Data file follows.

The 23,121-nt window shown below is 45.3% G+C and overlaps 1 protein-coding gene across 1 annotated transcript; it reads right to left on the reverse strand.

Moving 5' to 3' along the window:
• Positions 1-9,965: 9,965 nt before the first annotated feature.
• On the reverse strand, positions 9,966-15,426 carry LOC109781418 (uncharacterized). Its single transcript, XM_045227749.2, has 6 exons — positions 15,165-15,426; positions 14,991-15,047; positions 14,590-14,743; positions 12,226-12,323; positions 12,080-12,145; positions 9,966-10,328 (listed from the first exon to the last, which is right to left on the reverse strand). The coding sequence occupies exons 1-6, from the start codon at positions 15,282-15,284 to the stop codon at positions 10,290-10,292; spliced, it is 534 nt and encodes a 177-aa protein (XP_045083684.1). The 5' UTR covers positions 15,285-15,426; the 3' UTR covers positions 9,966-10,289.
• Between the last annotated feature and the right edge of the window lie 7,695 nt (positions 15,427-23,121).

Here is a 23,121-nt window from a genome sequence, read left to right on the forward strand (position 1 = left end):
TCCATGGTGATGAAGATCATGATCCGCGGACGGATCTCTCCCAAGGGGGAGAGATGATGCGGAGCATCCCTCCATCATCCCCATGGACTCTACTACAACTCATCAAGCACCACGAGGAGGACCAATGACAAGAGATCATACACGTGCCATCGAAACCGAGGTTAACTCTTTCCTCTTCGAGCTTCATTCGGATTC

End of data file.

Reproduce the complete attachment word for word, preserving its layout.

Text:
The 23,121-nt window shown below is 45.3% G+C and overlaps 1 protein-coding gene across 1 annotated transcript; it reads right to left on the reverse strand.

Moving 5' to 3' along the window:
• Positions 1-9,965: 9,965 nt before the first annotated feature.
• On the reverse strand, positions 9,966-15,426 carry LOC109781418 (uncharacterized). Its single transcript, XM_045227749.2, has 6 exons — positions 15,165-15,426; positions 14,991-15,047; positions 14,590-14,743; positions 12,226-12,323; positions 12,080-12,145; positions 9,966-10,328 (listed from the first exon to the last, which is right to left on the reverse strand). The coding sequence occupies exons 1-6, from the start codon at positions 15,282-15,284 to the stop codon at positions 10,290-10,292; spliced, it is 534 nt and encodes a 177-aa protein (XP_045083684.1). The 5' UTR covers positions 15,285-15,426; the 3' UTR covers positions 9,966-10,289.
• Between the last annotated feature and the right edge of the window lie 7,695 nt (positions 15,427-23,121).

Here is a 23,121-nt window from a genome sequence, read left to right on the forward strand (position 1 = left end):
TCCATGGTGATGAAGATCATGATCCGCGGACGGATCTCTCCCAAGGGGGAGAGATGATGCGGAGCATCCCTCCATCATCCCCATGGACTCTACTACAACTCATCAAGCACCACGAGGAGGACCAATGACAAGAGATCATACACGTGCCATCGAAACCGAGGTTAACTCTTTCCTCTTCGAGCTTCATTCGGATTC